Like the Yankees and A-Rod and the retooled Braves, high school baseball teams are starting preparation for a new season. Using the word "preparation" in discussing high school baseball may be a stretch. Building a successful high school baseball program cannot be done within the time frame permitted by the Georgia High School Association and a 180-day school calendar.
The GHSA permits official practice to start on Feb. 16 and the first game can be played on March 1. Excluding Sundays, that is 12 days. A GHSA school can play 26 varsity contests in baseball and the region championship must be decided by May 8. Excluding Sundays, that leaves 60 days to play the regular season and region playoff games. In this area, you can practically delete Masters week from that slate as well as rainy days.
My point is that strong high school programs are not built during the cold, windy days of February and March by practicing and squeezing in a few games. Baseball is a game that a kid must play in game situations in order to reach a high level of competiveness. Pitchers don't just loosen up the old arm in 40 degree or below weather for a few days and immediately throw blazing fastballs and hooking curves. Hitters don't learn to hit screaming line drives off batting practice pitchers and pitching machines. They learn these difficult skills best by facing live hitters and pitchers with a game on the line and an umpire calling balls and strikes.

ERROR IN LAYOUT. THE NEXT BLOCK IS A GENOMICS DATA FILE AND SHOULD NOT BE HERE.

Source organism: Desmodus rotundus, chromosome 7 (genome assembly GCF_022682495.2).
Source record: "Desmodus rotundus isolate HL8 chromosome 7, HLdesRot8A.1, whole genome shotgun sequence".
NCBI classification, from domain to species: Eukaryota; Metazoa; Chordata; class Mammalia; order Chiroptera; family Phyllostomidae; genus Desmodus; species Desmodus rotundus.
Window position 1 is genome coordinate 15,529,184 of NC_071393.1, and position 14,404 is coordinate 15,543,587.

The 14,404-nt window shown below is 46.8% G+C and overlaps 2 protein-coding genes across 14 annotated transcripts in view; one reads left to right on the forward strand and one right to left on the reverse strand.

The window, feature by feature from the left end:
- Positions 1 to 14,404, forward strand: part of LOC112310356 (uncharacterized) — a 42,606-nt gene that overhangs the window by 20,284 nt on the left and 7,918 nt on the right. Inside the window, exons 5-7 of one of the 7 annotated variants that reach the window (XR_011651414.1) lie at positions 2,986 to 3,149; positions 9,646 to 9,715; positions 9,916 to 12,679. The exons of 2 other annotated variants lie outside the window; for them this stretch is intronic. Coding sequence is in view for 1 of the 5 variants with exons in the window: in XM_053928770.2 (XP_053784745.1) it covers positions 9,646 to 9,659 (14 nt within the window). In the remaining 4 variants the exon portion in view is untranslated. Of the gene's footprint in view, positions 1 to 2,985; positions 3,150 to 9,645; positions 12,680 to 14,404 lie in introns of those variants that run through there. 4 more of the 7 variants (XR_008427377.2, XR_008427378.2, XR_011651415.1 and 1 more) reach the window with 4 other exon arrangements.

The key to developing a championship high school team is for the players to play in the summer and as in Atlanta, Athens and north Georgia, even the fall. Cobb County and neighboring Columbia County are examples of ultra successful high school baseball squads that have enjoyed the luxury of future major league draft picks on their rosters.
Kids that endeavor to be solid baseball players must have the opportunity to play in a well-organized summer program. Playing a full slate of games in hot weather is what really sharpens a kid's baseball skills. Even the best high school coaches will tell you that their biggest job is managing their pitchers, game strategy and motivation. Time is too short to expect to hone the fundamentals.
Among others, Vernon Harrison is one gentleman that has devoted a lot of time to summer league ball in McDuffie County by organizing traveling squads. Scott Swann has started to do the same with the younger guys, and we can't forget the recreation program. These efforts are vital for our local high schools to be successful in baseball. The calendar, in and of itself, won't allow for the development of championship caliber teams otherwise.